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How my diagnosis opened doors
35-year-old John (who wishes to remain anonymous) grew up without support or a diagnosis for his dyslexia and didn’t care. It was only when his learning difficulty prevented him from following his dream career that he realised how important it was that he got the support he needed.
I was always up for a laugh at school. Pranks, skits, one-liners — you name it. I was the funny one and never not mucking about. The actual work didn’t come easily, but no-else would’ve known just how much I struggled. The one time I mentioned that the letters wouldn’t stay still, everybody laughed and not in the way that made me feel good. After that, it just became a bit of a joke.
It wasn’t really a conscious thing back then, but it’s clear now that I was always deflecting. If I was funny, charming or full of life, people didn’t bother to look too closely. They didn’t notice the fact I was still following Biff, Chip and Kipper about, years after everyone else had left them behind. The fact I couldn’t read was just another funny thing about me and I played up to it. My mum hadn’t liked school — it wasn’t for her, so she didn’t notice. Keeping your head down and being everyone’s mate was all that really mattered. Reading just wasn’t important, if anything it was a badge of pride to be a bit thick, to not be a boffin. Any talk of having a learning difficulty was laughed off and I preferred it that way. All I really wanted was to be a policeman anyway and in my mind, that was all about chasing and arresting burglars (preferably with the theme tune to The Bill blaring in the background!)
Primary School was a struggle and by Secondary School I —and every teacher I’d met— had given up. I left school at 16 with a bunch of Es and Ungradeds and that’s when it all stopped being funny. Not being able to read when you’re six is endearing, but at 16 it just looks a bit sad. As it turned out, being a policeman was an unlikely dream that involved a lot more than finding bad guys and protecting people, and for ten years I just bounced around building sites and warehouses where I could still be everyone’s mate and nobody would ever ask me to read passages from Romeo and Juliet.
It wasn’t until I met my Nikki (now my wife) at a New Year’s Eve party that things started to change. She was a Primary School teacher and about as patient as you could ask for, but it still took months before I could admit to her that I couldn’t read. It was her who put the idea that I might be dyslexic in my head and from then on, in the evenings and on the weekends, she taught me to read and encouraged me to go back to school. With her help I eventually gave in and enrolled on some courses at my local college, but even though the teachers there were more understanding, I still struggled to get the support I needed without a diagnosis. For that I needed to go private, but how could I justify paying for a piece of paper just to tell me I couldn’t read? I already knew that. What was the point?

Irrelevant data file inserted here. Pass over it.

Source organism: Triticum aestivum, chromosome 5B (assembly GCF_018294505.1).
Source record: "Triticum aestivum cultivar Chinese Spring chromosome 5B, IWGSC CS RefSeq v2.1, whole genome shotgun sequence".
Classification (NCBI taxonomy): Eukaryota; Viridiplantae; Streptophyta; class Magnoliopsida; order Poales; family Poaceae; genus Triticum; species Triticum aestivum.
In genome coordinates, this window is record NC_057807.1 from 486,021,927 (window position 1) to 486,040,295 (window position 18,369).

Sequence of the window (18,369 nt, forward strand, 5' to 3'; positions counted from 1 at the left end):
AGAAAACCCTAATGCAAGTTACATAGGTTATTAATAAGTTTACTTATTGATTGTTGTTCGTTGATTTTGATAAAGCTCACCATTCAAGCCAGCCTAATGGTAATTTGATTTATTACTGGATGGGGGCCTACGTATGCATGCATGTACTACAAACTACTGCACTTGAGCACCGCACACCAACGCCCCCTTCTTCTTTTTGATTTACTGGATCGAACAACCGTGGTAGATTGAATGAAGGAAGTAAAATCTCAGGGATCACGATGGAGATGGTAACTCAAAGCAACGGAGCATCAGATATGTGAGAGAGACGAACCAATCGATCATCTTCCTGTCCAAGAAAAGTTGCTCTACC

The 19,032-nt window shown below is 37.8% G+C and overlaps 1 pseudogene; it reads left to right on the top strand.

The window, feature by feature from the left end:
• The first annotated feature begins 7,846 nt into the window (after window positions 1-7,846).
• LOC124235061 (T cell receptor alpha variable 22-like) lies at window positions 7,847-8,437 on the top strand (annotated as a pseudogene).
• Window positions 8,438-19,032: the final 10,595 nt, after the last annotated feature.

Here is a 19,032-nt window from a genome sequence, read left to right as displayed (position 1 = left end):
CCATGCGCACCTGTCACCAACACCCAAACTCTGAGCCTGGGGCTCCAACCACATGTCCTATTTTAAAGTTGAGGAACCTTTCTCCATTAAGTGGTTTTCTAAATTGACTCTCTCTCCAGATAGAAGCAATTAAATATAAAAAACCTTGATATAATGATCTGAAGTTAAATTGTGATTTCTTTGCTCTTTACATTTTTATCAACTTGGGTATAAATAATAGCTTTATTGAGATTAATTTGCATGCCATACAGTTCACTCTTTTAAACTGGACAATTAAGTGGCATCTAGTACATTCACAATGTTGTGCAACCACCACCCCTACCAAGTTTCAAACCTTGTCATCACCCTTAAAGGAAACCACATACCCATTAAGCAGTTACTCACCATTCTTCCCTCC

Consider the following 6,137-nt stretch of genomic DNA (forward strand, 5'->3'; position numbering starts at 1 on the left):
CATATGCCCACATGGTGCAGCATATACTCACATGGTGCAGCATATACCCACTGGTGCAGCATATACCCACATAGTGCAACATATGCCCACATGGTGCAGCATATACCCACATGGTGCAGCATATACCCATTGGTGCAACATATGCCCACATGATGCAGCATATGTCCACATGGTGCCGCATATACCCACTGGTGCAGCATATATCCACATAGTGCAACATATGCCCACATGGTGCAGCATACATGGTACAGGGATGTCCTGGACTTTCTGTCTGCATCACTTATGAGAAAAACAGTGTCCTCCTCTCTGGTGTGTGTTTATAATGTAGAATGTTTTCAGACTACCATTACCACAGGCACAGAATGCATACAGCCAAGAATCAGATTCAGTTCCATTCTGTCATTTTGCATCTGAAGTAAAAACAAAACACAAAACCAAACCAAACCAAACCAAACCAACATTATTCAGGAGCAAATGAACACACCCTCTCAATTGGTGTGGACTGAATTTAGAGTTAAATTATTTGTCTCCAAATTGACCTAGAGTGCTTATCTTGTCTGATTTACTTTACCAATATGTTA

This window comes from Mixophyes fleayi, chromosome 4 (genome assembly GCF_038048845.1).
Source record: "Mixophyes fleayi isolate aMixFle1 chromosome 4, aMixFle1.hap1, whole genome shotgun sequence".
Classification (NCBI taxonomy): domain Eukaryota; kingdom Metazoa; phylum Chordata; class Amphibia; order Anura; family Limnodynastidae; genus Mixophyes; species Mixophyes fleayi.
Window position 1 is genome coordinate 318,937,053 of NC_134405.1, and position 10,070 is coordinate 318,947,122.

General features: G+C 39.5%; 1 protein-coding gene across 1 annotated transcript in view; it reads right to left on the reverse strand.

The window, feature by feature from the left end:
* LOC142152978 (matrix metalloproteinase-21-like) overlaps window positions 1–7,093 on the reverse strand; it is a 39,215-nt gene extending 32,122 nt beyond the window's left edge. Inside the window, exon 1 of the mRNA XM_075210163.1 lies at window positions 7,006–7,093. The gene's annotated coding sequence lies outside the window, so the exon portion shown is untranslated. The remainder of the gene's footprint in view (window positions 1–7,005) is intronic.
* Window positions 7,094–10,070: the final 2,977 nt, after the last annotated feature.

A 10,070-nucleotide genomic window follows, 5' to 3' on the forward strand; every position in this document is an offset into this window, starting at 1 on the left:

I had a supportive partner, the ability to read, and a baby on the way. I should’ve been happy, but when I read, it still took a lot of effort and unlike my faded dreams of becoming WWF Champion or scoring the winner at Anfield, I still really wanted to be a policeman. It seemed attainable and for anyone else it would be. I knew I’d never be happy until I gave it a proper go.
So with a bit of encouragement from Nikki, I looked into joining again and rather than turn me away, they encouraged me to get an official diagnosis and actually helped me with getting it. It was a big step and I was convinced opening up about my difficulties with reading and writing would throw up all sorts of obstacles. Instead, it actually opened doors — I had a name for it now.
With an official diagnosis, I had all the support I needed to make it through training and while I took a bit of stick for it (and the fact I was a more than a few years older than the other recruits), I was allowed extra reading time and the opportunity to use an overlay. They offered a lot of support and most of that wouldn’t have been possible without the official diagnosis. I didn’t even need all of it, but knowing it was available and there were people who were happy to support me with my dyslexia gave me a ton of confidence. Accepting my diagnosis and seeking support for it wasn’t easy, but it’s given me opportunities that I didn’t have when I was ‘just stupid’ and couldn’t read. It’s not a miracle cure and I won’t be picking up Shakespeare any time soon, but just having a name for it helps make people listen.
Do you have a learning difficulty? Did an official diagnosis change anything for you? Tell us in the comments below!